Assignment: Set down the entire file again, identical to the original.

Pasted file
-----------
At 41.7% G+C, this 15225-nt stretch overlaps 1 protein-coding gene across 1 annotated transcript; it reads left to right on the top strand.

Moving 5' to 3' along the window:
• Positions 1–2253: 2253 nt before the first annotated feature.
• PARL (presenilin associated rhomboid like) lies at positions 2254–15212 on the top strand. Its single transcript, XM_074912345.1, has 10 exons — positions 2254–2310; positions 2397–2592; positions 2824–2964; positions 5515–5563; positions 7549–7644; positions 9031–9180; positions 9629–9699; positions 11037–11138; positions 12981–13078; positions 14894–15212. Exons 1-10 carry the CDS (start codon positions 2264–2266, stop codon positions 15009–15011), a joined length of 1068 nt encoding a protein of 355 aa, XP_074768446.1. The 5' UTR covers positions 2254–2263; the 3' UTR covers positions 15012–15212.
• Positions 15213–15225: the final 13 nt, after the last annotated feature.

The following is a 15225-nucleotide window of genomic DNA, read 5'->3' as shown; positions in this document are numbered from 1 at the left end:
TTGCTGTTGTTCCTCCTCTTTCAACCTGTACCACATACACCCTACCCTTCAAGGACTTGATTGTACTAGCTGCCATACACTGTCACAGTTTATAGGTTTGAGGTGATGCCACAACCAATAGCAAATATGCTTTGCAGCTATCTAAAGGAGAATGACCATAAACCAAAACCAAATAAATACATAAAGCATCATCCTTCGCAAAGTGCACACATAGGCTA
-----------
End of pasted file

At 41.7% G+C, this 15225-nt stretch overlaps 1 protein-coding gene across 1 annotated transcript; it reads left to right on the top strand.

Moving 5' to 3' along the window:
• Positions 1–2253: 2253 nt before the first annotated feature.
• PARL (presenilin associated rhomboid like) lies at positions 2254–15212 on the top strand. Its single transcript, XM_074912345.1, has 10 exons — positions 2254–2310; positions 2397–2592; positions 2824–2964; positions 5515–5563; positions 7549–7644; positions 9031–9180; positions 9629–9699; positions 11037–11138; positions 12981–13078; positions 14894–15212. Exons 1-10 carry the CDS (start codon positions 2264–2266, stop codon positions 15009–15011), a joined length of 1068 nt encoding a protein of 355 aa, XP_074768446.1. The 5' UTR covers positions 2254–2263; the 3' UTR covers positions 15012–15212.
• Positions 15213–15225: the final 13 nt, after the last annotated feature.

The following is a 15225-nucleotide window of genomic DNA, read 5'->3' as shown; positions in this document are numbered from 1 at the left end:
TTGCTGTTGTTCCTCCTCTTTCAACCTGTACCACATACACCCTACCCTTCAAGGACTTGATTGTACTAGCTGCCATACACTGTCACAGTTTATAGGTTTGAGGTGATGCCACAACCAATAGCAAATATGCTTTGCAGCTATCTAAAGGAGAATGACCATAAACCAAAACCAAATAAATACATAAAGCATCATCCTTCGCAAAGTGCACACATAGGCTA